Supreme Court Blocks Ninth Circuit’s Order Against Arizona Voter-Fraud Law

A voter exits the Hamilton County Board of Elections after casting her ballot as early voting begins statewide, Wednesday, Oct. 12, 2016, in Cincinnati. (AP Photo/John Minchillo)

WASHINGTON—Saturday the U.S. Supreme Court granted an emergency stay blocking an order from the Ninth Circuit appeals court—an order that had stopped Arizona from enforcing a law that prevents unauthorized persons from collecting early voting ballots across that state.

Arizona permits early balloting by mail for roughly a month before Election Day.

Many conservatives criticize this practice, both because it facilitates people casting a vote before the candidates have fully made their case to the voters and before being fully vetted by the public, and also because there is an increased opportunity of voter fraud and voter intimidation.

Lawmakers in the Grand Canyon State have passed laws to safeguard against these corruptions of the voting process. The most recent one is H.B. 2023, signed by Gov. Doug Ducey earlier this year. This law allows for election workers, postal workers, family members, household members, caretakers, and various other types of persons to handle, collect, and deliver a voter’s early ballot, but makes it a felony for an authorized person to do so.

Hillary Clinton’s campaign, the Democratic National Committee (DNC), the Arizona Democratic Party, and various liberal groups sued in federal court. These plaintiffs include those who organize teams to show up at voters’ homes to collect ballots.

Arizona Secretary of State Michele Reagan and Arizona Attorney General Mark Brnovich argued that without this law, unauthorized persons might pressure a voter to fill out their ballot where the collector can see the markings, and might pressure voters to vote for particular candidates, or discard ballots after collection if they believe a particular voter did not vote for the person the collector supports.

The U.S. district court ruled in favor of Arizona, and a three-judge panel of the U.S. Court of Appeals for the Ninth Circuit affirmed in a 2-1 decision.

But then Clinton and the Democrats petitioned the full Ninth Circuit to rehear the case en banc, and on Nov. 4 an 11-judge panel of the San Francisco-based appeals court reversed the three-judge panel in a narrowly split 6-5 decision.

This en banc decision was written by Chief Judge Sidney Thomas, a liberal Democrat considered for the Supreme Court by President Barack Obama. Thomas had been part of the original three-judge panel, and was the dissenting judge among them.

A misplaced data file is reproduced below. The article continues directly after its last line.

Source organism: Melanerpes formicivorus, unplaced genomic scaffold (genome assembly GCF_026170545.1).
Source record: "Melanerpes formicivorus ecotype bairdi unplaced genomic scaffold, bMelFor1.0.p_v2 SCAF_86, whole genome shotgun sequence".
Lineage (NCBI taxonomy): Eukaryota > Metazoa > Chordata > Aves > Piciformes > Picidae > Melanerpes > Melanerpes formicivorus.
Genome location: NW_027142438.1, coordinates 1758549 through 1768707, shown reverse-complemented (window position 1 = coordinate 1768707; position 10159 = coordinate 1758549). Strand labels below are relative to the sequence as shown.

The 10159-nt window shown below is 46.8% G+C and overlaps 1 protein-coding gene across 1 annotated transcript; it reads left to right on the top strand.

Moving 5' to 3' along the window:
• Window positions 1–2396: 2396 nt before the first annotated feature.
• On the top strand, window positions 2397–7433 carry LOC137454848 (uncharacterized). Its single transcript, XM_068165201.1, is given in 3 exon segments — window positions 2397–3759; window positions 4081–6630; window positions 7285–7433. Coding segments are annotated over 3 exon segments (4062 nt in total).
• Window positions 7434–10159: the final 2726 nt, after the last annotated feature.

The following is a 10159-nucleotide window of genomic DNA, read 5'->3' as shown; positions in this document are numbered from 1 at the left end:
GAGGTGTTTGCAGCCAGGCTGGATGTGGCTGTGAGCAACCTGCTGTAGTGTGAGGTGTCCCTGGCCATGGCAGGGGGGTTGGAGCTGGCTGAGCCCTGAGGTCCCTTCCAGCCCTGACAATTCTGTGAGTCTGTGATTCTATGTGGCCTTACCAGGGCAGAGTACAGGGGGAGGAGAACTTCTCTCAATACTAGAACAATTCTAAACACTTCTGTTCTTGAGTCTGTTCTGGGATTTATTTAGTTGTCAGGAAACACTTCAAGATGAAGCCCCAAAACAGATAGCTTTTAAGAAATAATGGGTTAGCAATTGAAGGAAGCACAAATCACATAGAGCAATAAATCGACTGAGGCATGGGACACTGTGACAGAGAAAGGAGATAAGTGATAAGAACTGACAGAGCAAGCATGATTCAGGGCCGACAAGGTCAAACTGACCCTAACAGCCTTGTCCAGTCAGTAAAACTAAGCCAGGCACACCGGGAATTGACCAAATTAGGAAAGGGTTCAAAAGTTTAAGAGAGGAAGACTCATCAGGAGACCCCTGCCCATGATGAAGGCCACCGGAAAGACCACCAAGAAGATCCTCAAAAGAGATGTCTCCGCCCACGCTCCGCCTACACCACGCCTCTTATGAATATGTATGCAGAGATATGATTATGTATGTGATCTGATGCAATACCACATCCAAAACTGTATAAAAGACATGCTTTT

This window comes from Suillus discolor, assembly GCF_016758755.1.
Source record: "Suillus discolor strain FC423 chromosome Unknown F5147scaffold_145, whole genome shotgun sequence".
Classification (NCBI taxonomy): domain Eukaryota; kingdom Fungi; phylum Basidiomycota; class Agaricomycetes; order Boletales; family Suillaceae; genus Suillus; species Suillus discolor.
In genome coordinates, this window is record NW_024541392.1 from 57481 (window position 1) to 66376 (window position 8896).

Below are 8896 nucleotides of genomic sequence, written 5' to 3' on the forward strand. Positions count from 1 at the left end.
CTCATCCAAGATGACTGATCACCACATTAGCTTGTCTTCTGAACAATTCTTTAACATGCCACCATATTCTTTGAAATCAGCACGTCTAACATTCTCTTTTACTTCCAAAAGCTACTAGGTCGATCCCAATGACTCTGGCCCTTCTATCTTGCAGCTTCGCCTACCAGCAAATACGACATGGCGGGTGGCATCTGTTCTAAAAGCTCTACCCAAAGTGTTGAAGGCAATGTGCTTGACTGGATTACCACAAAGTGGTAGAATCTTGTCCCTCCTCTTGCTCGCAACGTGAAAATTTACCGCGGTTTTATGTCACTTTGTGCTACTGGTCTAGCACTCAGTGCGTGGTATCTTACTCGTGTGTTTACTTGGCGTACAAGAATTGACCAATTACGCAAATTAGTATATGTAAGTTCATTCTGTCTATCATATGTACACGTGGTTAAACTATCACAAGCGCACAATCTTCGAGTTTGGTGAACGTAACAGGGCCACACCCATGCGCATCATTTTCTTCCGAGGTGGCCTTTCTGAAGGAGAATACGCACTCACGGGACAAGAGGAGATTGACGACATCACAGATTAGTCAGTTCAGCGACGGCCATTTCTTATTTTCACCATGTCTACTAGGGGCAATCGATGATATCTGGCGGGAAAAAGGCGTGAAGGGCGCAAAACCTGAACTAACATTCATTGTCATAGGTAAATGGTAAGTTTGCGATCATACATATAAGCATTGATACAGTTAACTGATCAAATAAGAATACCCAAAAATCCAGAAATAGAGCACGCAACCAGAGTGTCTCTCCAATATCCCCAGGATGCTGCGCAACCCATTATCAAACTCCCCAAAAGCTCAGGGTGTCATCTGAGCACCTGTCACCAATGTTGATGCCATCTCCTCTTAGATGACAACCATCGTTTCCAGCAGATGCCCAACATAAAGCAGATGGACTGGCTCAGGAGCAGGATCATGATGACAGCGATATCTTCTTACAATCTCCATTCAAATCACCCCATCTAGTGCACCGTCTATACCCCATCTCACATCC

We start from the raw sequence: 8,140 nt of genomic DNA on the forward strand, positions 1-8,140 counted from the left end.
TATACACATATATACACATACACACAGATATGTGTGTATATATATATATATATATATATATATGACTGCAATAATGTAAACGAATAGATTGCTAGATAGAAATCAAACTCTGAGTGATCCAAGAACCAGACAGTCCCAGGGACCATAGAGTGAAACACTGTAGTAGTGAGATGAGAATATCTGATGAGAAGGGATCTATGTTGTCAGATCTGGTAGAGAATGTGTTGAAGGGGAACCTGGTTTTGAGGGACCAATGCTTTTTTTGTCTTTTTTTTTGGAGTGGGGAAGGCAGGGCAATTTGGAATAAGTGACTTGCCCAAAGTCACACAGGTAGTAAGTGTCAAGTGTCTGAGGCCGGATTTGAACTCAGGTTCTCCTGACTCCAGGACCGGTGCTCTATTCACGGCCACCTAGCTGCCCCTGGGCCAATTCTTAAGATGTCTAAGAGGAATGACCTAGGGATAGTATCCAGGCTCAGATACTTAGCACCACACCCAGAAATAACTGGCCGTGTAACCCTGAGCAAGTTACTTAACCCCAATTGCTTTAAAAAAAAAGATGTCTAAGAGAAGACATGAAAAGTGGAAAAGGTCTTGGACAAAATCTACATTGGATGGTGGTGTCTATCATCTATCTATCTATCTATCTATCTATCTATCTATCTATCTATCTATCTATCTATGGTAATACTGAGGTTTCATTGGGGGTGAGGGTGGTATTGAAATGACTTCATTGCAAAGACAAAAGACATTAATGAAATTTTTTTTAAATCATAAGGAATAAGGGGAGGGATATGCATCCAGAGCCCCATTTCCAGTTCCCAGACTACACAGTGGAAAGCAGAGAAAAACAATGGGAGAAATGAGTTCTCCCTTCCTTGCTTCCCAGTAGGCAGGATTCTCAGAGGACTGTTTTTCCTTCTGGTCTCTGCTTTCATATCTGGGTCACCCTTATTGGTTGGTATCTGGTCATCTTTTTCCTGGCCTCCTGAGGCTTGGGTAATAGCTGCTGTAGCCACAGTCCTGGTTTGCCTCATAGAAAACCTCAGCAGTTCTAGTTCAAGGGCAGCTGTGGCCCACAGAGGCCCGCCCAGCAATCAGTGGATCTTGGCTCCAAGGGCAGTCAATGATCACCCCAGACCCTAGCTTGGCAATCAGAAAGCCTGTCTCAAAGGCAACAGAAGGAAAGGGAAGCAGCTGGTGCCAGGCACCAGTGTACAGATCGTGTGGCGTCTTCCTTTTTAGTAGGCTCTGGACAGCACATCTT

In his panel dissent, he argued that H.B. 2023 violates the U.S. Constitution and also the federal Voting Rights Act of 1965. Thomas dropped all such references in the en banc opinion, writing for the liberal majority that the court was merely maintaining the status quo (meaning the state’s laws before H.B. 2023 was passed) until after the election, and then would render a final decision on the merits.

Judge Diarmuid O’Scannlain wrote the principal dissent for the five dissenting judges, beginning:

The court misinterprets (and ultimately sidesteps Purcell v. Gonzalez) to interfere with a duly established election procedure while voting is currently taking place, contrary to the Supreme Court’s command not to do so. I thus respectfully dissent from this order enjoining the State of Arizona from continuing to follow its own laws during an ongoing election. And let there be no mistake: despite the majority’s pretense to the contrary, the order granting the injunction is a ruling on the merits, and one based on an unnecessarily hasty review and an unsubstantiated statutory and constitutional analysis.

The reference to Purcell is that the Supreme Court held in 2006 that when courts are asked to interfere with state election laws only days or weeks before an election, they must regard that as an additional factor counseling restraint, weighing against inserting the judiciary into the political process.

The very next day after the en banc ruling—Saturday, Nov. 5—the Supreme Court took the unusual step of granting a weekend stay, setting aside the Ninth Circuit’s en banc order and allowing H.B. 2023 to continue in effect through Tuesday’s election. This stay will last at least until the full Ninth Circuit issues an officially final decision on the case’s merits next year.

There were no published dissents with the stay, but it takes five justices to grant a stay, so at least one of the liberal justices joined along this time.

Ken Klukowski is senior legal editor for Breitbart News. Follow him on Twitter @kenklukowski.


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